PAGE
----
liv: cast iron sign showing etiolated couple drinking tea together (argument)
[personal profile] liv
This is partly inspired by being a bit irritated by the latest from the NHS's Change 4 Life campaign, but it's something that's been brewing for a while. I have some pretty strong views about health and personal responsibility, and I think it's time I lay them out in my journal.

  1. Health is complex and multi-dimensional.
      You can't get everyone in the world and line them up in order of how healthy they are. There's no lifestyles, behaviours or diets which are always healthy or always unhealthy. The healthiest option isn't an absolute, but depends on the circumstances, depends on one's goals, depends on what options are in fact available. And health is often relative, and partly culturally dependent, and can mean different things to different people.


  2. Health is individual.
      What's healthy for one person can be unhealthy for another. It's healthy for some people to eat plenty of fresh fruit and vegetables as a source of vitamins. It's unhealthy for some people to eat too much fruit because a high fibre diet can exacerbate inflammation of their digestive tract. It's healthy for some people to be physically active, it's unhealthy for others who are recovering from injury or living with chronic fatigue. What's healthy for babies is different from what's healthy for teenagers, what's healthy for middle-aged adults, what's healthy for old people. And that's just generalizations, for each specific person, the healthiest choices will vary greatly depending on all kinds of personal factors.


  3. Health depends on multiple, interlocking factors.
      How healthy someone is partly a consequence of their personal choices, but it's also partly determined by their genetics, their environment and the society they happen to be part of, and sheer random luck. Lots of people hold odd articles of faith about the relative importance of personal choices and uncontrollable factors, and it bleeds into political tribalism, but the fact is you can't just decide to be healthy, or everyone would.


  4. Health is not virtue.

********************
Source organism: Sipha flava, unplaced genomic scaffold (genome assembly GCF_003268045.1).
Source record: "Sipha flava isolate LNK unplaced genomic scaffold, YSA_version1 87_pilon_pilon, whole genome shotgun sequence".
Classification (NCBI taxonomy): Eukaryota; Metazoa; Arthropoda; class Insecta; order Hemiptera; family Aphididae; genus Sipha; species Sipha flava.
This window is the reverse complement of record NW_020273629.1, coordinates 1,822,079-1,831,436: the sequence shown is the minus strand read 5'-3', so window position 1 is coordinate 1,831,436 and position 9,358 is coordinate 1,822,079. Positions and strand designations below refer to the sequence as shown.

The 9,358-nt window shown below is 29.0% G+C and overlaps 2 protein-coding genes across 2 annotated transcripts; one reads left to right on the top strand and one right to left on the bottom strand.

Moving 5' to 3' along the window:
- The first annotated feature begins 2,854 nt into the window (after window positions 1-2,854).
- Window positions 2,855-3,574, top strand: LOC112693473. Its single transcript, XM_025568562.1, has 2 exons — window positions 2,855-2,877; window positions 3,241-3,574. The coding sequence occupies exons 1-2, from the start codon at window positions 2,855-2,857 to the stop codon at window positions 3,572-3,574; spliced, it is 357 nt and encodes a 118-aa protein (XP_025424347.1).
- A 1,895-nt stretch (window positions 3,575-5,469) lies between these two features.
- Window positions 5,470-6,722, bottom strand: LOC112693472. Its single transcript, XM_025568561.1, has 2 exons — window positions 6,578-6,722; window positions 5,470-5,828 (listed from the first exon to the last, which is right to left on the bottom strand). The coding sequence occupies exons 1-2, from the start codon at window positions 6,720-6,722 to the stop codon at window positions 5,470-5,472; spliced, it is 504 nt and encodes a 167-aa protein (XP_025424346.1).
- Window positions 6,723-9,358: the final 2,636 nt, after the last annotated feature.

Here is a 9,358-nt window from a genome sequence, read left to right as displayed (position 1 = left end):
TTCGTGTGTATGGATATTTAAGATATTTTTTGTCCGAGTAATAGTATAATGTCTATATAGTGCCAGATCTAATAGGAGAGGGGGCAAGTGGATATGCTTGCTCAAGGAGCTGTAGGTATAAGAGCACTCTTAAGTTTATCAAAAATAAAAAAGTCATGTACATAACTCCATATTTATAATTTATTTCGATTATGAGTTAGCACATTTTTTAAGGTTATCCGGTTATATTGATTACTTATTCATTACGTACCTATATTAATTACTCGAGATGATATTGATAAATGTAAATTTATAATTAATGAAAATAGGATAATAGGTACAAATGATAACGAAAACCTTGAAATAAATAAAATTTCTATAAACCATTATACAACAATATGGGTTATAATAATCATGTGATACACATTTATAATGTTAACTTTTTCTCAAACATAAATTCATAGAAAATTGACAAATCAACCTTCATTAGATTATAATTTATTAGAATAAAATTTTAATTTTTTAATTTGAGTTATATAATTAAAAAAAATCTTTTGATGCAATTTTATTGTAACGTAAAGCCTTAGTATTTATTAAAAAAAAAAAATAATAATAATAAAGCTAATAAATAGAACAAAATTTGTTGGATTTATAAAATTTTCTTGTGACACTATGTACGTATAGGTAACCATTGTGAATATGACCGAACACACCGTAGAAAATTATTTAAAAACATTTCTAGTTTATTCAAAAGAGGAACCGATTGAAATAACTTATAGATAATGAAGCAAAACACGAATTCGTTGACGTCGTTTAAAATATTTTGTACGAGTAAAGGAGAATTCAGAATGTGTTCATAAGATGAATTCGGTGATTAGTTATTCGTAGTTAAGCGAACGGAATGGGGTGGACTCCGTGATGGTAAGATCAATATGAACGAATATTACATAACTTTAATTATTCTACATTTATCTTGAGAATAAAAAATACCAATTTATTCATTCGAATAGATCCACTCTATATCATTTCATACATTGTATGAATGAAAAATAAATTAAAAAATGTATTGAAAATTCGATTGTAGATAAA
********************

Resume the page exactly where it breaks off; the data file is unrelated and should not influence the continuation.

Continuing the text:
Healthy people are not always more disciplined and admirable than unhealthy people. Sometimes they're just richer or luckier or hey, just younger. Lazy, irresponsible people may or may not be less healthy than "good" people. This rather follows on from [3], in fact.


  5. There are no short-cuts to health.
      The only way to be healthy is to actually be healthy. You can't just eat a magic berry or take a pill or follow one weird tip. A healthy diet means a balanced and varied diet, means effort to prepare food and money to spend on good quality food. A healthy lifestyle means putting serious time and effort into maintaining your health. It has to be ongoing, a new year's resolution or a "cleansing" treatment won't cut it.


  6. You can't judge someone's health by looking at them.
      Perhaps you find some people ugly. It's up to you to own your prejudices, and not pretend that your displeasure at someone's appearance is "concern" for their health. Making up evo-psych stories about how our primitive ancestors looked for symmetry and the absence of disfigurements in order to select the most likely mates doesn't actually give people magic powers to judge all the complex factors that contribute to health just at a glance.


  7. Mental health is part of health.
      If supposedly "healthy" choices are making someone miserable or even depressed, then it's not in fact healthy for them to do those things.


  8. People have the right to take risks with their health.